Notwithstanding the Obama-Biden administration’s refusal to charge Assange, President Joe Biden has refused to dismiss Trump’s appeal of the British judge’s denial of extradition of Assange to the United States. Magistrate Vanessa Baraitser denied extradition on humanitarian grounds. She ruled that the U.S. prison system was unable to protect Assange from committing suicide since he would be placed in solitary confinement with onerous conditions, although she accepted the Trump administration’s other contentions. Trump appealed the denial of extradition and Biden is continuing that appeal, even though the U.K.’s High Court has not yet decided whether it will even allow the U.S. government permission to appeal. Meanwhile, Assange remains incarcerated in London’s maximum security Belmarsh Prison.
Revelations of U.S. War Crimes
So why are the revelations by Assange and WikiLeaks so threatening to the U.S. government?
In 2010 and 2011, WikiLeaks published evidence of war crimes that the U.S. military had committed in Iraq, Afghanistan and Guantánamo. That is the basis for 17 charges against Assange under the Espionage Act. Manning provided the documents to WikiLeaks after she tried in vain to enlist her chain of command to investigate the evidence of torture and atrocities that she had uncovered.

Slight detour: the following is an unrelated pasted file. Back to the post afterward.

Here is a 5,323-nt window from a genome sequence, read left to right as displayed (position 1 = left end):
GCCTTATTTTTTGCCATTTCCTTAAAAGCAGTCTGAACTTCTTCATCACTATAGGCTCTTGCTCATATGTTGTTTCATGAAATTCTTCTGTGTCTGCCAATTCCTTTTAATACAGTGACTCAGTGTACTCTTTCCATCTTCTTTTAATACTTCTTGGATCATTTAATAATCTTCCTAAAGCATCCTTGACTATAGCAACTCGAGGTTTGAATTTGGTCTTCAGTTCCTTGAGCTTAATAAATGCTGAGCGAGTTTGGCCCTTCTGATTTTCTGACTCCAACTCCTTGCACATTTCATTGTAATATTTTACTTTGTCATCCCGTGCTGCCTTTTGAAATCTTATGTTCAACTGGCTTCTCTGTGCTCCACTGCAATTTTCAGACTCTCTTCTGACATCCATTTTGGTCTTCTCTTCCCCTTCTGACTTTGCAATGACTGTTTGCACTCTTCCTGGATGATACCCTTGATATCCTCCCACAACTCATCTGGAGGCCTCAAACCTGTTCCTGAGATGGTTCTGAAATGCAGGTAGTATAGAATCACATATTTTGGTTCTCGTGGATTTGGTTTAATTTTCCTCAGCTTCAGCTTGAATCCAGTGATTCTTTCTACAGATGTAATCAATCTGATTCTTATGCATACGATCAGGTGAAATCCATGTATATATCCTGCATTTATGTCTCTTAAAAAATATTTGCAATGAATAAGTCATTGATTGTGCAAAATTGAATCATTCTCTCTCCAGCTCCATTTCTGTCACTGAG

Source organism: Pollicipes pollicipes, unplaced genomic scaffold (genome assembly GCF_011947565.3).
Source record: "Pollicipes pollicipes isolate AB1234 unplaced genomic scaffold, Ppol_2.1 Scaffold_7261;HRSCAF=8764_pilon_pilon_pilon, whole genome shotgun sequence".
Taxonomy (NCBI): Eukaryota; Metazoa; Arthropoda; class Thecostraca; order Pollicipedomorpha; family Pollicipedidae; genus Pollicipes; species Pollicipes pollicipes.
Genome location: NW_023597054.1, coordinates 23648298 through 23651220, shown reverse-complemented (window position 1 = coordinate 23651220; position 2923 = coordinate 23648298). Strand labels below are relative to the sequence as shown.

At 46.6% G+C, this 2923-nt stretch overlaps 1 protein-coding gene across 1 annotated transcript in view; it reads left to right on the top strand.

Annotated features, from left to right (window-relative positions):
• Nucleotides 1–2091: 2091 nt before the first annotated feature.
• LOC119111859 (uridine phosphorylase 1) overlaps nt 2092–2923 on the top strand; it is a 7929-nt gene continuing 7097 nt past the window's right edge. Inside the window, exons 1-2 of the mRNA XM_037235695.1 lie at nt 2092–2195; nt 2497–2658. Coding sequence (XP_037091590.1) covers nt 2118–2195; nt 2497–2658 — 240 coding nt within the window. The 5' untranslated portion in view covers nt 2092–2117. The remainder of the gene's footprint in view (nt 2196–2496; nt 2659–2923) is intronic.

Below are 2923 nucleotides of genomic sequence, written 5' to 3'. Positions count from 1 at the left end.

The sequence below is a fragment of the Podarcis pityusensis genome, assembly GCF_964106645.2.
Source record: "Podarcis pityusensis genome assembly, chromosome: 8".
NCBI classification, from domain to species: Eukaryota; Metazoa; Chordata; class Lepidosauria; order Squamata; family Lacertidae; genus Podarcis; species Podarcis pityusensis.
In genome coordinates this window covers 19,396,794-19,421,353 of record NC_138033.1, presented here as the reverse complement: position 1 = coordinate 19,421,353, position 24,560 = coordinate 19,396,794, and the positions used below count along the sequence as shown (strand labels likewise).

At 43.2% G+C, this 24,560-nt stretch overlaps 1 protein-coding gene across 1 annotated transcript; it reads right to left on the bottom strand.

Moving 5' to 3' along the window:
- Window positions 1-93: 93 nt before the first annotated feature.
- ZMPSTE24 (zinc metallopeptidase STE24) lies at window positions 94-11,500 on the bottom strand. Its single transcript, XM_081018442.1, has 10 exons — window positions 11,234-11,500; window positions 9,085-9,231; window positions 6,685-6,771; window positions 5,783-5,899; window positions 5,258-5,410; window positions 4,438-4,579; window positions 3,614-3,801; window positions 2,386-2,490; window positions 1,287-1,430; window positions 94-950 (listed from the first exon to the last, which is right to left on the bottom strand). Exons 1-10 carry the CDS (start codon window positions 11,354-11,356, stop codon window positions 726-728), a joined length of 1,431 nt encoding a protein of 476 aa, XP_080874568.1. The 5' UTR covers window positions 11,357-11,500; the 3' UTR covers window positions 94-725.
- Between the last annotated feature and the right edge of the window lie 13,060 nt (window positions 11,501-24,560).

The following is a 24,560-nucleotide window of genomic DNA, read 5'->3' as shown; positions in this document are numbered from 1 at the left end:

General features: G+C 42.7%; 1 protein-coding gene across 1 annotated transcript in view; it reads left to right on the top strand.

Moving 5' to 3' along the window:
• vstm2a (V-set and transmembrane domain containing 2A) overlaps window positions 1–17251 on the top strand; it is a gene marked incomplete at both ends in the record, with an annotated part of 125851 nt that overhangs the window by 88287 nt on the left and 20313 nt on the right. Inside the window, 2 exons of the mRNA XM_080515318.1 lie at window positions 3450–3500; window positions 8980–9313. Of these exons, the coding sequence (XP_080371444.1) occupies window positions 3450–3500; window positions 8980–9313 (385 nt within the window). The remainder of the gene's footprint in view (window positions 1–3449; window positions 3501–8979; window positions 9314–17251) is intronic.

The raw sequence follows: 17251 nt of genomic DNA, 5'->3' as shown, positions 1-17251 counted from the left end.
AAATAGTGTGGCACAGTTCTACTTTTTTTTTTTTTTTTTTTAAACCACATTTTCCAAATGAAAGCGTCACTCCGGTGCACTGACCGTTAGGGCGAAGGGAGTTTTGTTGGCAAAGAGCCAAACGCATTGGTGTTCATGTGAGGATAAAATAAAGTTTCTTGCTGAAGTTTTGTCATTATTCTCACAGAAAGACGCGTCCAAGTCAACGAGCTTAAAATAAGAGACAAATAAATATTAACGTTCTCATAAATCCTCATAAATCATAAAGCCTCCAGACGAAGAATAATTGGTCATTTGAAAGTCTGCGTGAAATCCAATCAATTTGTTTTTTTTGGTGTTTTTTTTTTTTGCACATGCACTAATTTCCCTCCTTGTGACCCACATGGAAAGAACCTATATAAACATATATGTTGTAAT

The disclosures included 400,000 field reports about the Iraq War, 15,000 unreported deaths of Iraqi civilians, and evidence of systematic torture, murder and rape after U.S. forces “handed over detainees to a notorious Iraqi torture squad,” the documents reveal. WikiLeaks also published the Afghan War Logs, 90,000 reports about the war in Afghanistan, which revealed more civilian casualties by coalition forces than the U.S. military had admitted to. And the Guantánamo Files — 779 secret reports — showed that 150 innocent people had been imprisoned there for years and documented the U.S. government’s torture and abuse of 800 men and boys, in violation of the Geneva Conventions and the Convention Against Torture and Other Cruel, Inhuman or Degrading Treatment or Punishment.
But the most notable release by WikiLeaks was the 2007 “Collateral Murder” video, depicting a U.S. Army Apache helicopter gunship in Baghdad target and fire at unarmed civilians. At least 18 civilians were killed — including two Reuters reporters and a man who tried to rescue the wounded. Two children were injured. An U.S. Army tank then drove over one of the bodies, cutting it in half. The video records three separate war crimes that are prohibited by the Geneva Conventions and the U.S. Army Field Manual.
Manning was troubled by the comments of U.S. soldiers in the video who referred to their targets as “dead bastards.” She thought the revelations could spark a domestic debate about the role of the military and U.S. foreign policy in Afghanistan and Iraq and its effects on the Afghan and Iraqi people.
At the Los Angeles panel, Assange’s father John Shipton called Manning “a historical figure of phenomenal importance” for providing “those magnificent releases” which Assange and WikiLeaks published.
Biden Must Dismiss Trump’s Appeal Against Assange